Thursday, August 28, 2014

Italy Unit 2 - Trentino-Alto Adige

The following are my notes for studying the wines of the Trentino-Alto Adige wine region of Italy. In these notes I provide information about the topography, climate, soils, important red and white wines and extensive information on the DOCs and DOCGS of the region. I then provide notes on the wines I tasted from this region.

The two autonomous provinces which make up the Italian region known as Trentino-Alto Adige region are Trentino in South which predominately speaks Italian and Alto Adige in the north where German is the dominant language. In English, Trentino-Alto Adige is also known as Trentino-South Tyrol and in German it is referred to as Trentino-Südtirol.

Trentino-Alto Adige/Südtiro is the most northern region of Italy bordering Austria and Switzerland. It is a mountainous region and it is estimated that only about 15% of the land here is suitable for agriculture. The territory stretches from the Adamello-Brenta range and the peaks of Ortles and Cevedale to the Dolomites and Rhaetian Alps.


The Valdadige DOC includes Trentino-Alto Adige and Verona in Veneto, but the majority of wines are released under the separate Trentino DOC and Alto-Adige DOC / Südtiroler DOC.

The Wines of Trentino

Trentino DOC is the general DOC for a wide range of varietal wines produced in region including red Schiava (Vernatsch in German), barrel-fermented Chardonnay, and sparkling wine. Local varietals include Marzemino and Teroldego.

The Wines of Alto Adige

The Bassa Atesena is the southern most wine growing region in Alto Adige. The western half is famous for Gewürztraminer grown around the village of Tramin and is an upcoming area for Pinot Noir.

Just north of Bassa Atesena is Oltradige which is a key region for Pinot Grigio as well as Pinot Bianco and Sauvignon Blanc, especially around the town of Oppiano.

The Lago di Caldaro DOC (Lake Caldaro DOC) encompasses an area around Lake Caldaro and extends down into northern Trentino. The vineyards right around the lake are also considered a subzone of the Alto Adige DOC. The wines made from grapes grown there may be labeled Alto Adige Lago di Caldaro DOC. The area produces light, red wines consisting of at least 85% Schiava, along with small portions of Pinot Nero and Lagrein.

The Terlano DOC is located at the foot of Mount Tschoggel. The south-facing slopes provide extended exposure to the sun and the porphyry rocks absorb the heat which warms the soil warm keeping the roots dry and rot-free. Terlano’s cooperatives produce the majority of Adgige’s wines. Terlaner Bianco is a white blend consisting of a minimum of 50% Pinot Bianco and/or Chardonnay, with the remainder Riesling, Riesling Italico, Sauvignon, Sylvaner, Muller Thurgau. Both dry and sweet Passito and Vendemmia Tardiva (late harvest) versions are available, as well as a dry Spumante.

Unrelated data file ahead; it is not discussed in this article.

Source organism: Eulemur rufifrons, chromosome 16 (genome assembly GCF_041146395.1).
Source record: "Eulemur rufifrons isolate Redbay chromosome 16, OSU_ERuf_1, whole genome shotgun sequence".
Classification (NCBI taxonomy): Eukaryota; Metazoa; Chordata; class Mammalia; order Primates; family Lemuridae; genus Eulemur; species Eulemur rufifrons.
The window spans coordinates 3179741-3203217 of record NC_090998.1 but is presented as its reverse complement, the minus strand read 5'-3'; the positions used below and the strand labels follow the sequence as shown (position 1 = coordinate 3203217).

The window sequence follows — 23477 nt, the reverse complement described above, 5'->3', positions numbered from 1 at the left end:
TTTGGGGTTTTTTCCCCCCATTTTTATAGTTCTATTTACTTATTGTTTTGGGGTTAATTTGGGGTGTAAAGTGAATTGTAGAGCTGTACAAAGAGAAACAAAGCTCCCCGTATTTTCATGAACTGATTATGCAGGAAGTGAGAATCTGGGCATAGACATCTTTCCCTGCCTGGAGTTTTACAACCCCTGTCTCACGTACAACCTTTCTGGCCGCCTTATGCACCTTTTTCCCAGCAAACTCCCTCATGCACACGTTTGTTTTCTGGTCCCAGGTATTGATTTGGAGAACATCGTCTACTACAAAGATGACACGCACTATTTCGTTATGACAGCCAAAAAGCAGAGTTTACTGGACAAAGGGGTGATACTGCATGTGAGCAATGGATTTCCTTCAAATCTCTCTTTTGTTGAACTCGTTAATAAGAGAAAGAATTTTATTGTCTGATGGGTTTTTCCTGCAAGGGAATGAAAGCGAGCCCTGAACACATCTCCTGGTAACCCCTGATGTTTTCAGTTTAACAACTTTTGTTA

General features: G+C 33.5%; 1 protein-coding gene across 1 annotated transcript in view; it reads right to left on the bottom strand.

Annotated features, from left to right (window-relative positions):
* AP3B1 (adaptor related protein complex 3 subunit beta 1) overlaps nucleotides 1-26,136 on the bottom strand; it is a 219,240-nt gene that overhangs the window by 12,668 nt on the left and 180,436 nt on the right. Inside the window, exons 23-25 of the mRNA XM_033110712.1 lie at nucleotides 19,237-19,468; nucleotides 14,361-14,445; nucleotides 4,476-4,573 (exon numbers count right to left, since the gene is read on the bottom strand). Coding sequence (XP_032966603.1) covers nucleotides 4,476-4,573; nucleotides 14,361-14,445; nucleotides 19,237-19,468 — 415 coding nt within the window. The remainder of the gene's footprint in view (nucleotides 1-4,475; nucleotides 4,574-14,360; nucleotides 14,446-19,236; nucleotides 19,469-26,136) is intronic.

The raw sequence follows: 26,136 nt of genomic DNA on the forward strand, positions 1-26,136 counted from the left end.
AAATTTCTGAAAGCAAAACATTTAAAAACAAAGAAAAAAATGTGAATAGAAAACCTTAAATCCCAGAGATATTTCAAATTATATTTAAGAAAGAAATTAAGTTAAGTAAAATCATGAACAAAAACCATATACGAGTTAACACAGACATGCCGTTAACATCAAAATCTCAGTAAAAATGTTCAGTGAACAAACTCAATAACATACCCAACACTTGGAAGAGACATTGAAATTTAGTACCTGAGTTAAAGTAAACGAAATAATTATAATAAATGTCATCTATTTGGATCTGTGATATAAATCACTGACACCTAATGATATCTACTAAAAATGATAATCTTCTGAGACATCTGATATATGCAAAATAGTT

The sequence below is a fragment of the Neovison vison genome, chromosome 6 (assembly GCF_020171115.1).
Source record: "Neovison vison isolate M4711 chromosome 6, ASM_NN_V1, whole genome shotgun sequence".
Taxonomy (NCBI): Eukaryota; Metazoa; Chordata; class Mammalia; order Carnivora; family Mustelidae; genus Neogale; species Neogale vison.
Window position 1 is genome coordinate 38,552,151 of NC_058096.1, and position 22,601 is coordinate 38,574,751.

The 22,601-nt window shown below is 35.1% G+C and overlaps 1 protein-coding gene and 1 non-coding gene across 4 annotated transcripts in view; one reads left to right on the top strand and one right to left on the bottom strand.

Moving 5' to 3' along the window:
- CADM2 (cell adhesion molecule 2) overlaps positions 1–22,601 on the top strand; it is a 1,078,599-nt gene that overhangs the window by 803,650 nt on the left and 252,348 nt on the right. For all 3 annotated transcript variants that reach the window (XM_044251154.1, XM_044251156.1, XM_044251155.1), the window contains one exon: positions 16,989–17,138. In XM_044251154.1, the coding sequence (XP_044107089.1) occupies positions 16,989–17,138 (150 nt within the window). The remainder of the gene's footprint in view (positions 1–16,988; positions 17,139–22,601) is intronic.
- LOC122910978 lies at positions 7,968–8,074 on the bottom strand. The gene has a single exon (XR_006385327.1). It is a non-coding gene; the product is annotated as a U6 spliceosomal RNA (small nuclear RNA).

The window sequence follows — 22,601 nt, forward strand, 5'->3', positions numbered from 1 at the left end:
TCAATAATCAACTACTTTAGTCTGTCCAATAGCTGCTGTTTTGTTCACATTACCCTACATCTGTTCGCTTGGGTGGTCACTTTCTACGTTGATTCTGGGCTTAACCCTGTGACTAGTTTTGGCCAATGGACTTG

To the north-west are the growing areas of Merano and Val Venosta which produces a small amount of wine as the valley floor is dominated by apple orchards which produce 10% of Europe’s apples. In the center of the region is the capital city of Bolzano which is surrounded by vineyards of Lagrein (pronounced LAH Grine) and Schiava (pronounced Skee-AH-Vah).

North-east of Bolzano is Chiusa, home to The Chiusa Wine Trail which produces the Germanic grape varieties of the Isarco Valley such as Sylvaner, Riesling, Veltliner and Kerner.

The region has a cool continental climate which favors white wine production and makes red wine production difficult.
Delle Venezie, Mitterberg, Vallagarina, Vigneti delle Dolomiti and Weinberg Dolomiten
There are 8 DOC zones in the region, although much of the classed wine comes from the two large zones of Trentino and Alto Adige DOC. As of 2000 over 75% of the region’s production is of DOC quality.

1. Alto Adige DOC / Südtirol DOC

Established as a DOC in 1975. The principal white grape varieties are: Chardonnay, Gewürztraminer, Kerner, Moscato, Müller-Thurgau, Pinot Bianco, Pinot Grigio, Riesling, Sauvignon Blanc, Sylvaner Verde, Welschriesling (Riesling Italico). The principal red grape varieties are: Cabernet Franc, Cabernet Sauvignon, Lagrein, Malvasia Nera, Merlot, Moscato Rosa, Pinot Nero, and Schiava.
2. Lago di Caldaro / Caldaro
Established as a DOC in 1970. The principal red grape is Schiava. Rosso requires a minimum 85% Schiava and a minimum 10.5% abv. Rosso Classico Superiore requires 11 % abv., Scelto requires 11.5% and Scelto Classico Superiore requires minimum 12.0% abv.